By Benjamin Cost
A new iPhone app offering info on massage services in Dongguan has raised concerns that it might be a roadmap to prostitution. Shanghai Daily reports:
The Dongguan Massage Guide debuted on Apple’s online store last Friday. It leads users to massage services which are believed to offer prostitution in the south Chinese city known for its massage parlors and beauty salons. The application costs 30 yuan (US$4.76) in China’s App Store and US$4.99 in the US store.
If that wasn’t evidence enough, the app also provides info on how many women are in each parlor, and which ones will give you the best full body oil-pressure rubdowns and airplane abuse services. Not to mention that users can use the app to call the massage parlors directly.
Dongguan is a hub for businessmen from Guangzhou, Shenzhen and Hong Kong (who will presumably have ample “layover” time away from their wives).
Apple’s approval of the app has predictably drawn quite a bit of criticism from industry insiders who state, “the existence of the massage app reflects the limits of Apple’s regulation of the store.”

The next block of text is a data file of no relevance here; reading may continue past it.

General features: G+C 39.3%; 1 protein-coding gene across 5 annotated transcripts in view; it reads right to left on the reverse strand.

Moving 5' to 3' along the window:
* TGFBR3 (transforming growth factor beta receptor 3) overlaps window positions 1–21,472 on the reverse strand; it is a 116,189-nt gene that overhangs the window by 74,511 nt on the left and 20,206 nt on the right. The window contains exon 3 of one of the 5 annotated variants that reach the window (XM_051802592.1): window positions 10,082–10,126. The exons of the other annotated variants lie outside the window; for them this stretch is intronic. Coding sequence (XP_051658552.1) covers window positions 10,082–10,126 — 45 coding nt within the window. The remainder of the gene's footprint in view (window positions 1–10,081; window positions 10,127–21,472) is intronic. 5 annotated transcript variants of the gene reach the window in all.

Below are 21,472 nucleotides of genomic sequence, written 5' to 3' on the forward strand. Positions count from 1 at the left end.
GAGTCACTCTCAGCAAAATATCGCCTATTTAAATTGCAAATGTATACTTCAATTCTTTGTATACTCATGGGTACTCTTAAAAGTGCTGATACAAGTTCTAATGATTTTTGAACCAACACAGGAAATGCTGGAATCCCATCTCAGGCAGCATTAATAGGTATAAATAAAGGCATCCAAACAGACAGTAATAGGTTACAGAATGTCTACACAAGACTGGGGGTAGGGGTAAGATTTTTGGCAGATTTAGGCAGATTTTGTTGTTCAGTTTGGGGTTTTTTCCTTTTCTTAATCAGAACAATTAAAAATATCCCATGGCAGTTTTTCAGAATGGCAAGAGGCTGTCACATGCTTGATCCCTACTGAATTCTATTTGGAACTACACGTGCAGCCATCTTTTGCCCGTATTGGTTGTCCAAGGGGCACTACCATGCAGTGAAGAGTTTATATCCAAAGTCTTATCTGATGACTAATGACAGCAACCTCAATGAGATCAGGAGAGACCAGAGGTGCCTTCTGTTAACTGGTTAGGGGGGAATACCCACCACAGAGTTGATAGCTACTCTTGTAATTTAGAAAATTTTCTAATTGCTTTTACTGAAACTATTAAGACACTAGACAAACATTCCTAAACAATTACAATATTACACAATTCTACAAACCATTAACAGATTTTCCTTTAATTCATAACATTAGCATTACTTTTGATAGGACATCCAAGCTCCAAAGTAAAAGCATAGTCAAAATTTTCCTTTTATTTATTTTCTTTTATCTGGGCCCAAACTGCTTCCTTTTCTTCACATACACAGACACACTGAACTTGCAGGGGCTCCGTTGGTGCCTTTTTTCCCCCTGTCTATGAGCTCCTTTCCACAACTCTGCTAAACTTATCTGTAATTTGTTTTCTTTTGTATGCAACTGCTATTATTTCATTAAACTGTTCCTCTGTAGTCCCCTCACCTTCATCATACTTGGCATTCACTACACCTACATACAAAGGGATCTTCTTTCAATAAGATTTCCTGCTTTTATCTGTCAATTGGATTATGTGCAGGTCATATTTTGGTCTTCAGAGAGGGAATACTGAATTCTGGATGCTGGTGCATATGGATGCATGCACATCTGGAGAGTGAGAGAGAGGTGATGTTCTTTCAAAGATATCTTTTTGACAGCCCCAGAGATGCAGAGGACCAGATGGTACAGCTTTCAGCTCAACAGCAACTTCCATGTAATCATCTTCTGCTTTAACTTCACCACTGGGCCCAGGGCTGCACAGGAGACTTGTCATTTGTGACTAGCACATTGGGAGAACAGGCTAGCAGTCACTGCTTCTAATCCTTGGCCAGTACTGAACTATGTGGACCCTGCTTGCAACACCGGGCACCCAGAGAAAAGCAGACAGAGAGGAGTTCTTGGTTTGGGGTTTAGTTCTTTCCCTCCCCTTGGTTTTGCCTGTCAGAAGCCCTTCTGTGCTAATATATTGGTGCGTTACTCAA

And Apple will have a hell of a time smoothing this issue over:
It could be some time before Apple deletes the application. It advises users to report problems through [email protected] and promises action only after an investigation finds something wrong.
Users seem to have welcomed the application with reviews on the App Store saying it “will be extremely useful” or “it will be better with uploading pictures of ladies.” Some online forums have provided free downloads of the app.
KDS online regulators pledge they’re doing everything in their power to solve the problem from filtering all guide posts on massage spots suspected of soliciting prostitution to prohibiting massage venues from providing their contact details.
One regulator stated, “we are watching the pornographic content and such ‘guide’ posts very carefully”.
iPhone features have arguably fallen a long way from Siri, the multilingual voice input AI, and the Facebook app – a downward spiral perhaps sped up by the recent suing of apple by authors who claimed their work was being pirated and sold in the App store. If Apple doesn’t enforce regulation, we might see similarly shady apps in the near future like apps on how to perform circumcisions in the comfort of your own home, or even a mapping app that’ll connect you to girls in your vicinity willing to sleep with you for an iPhone.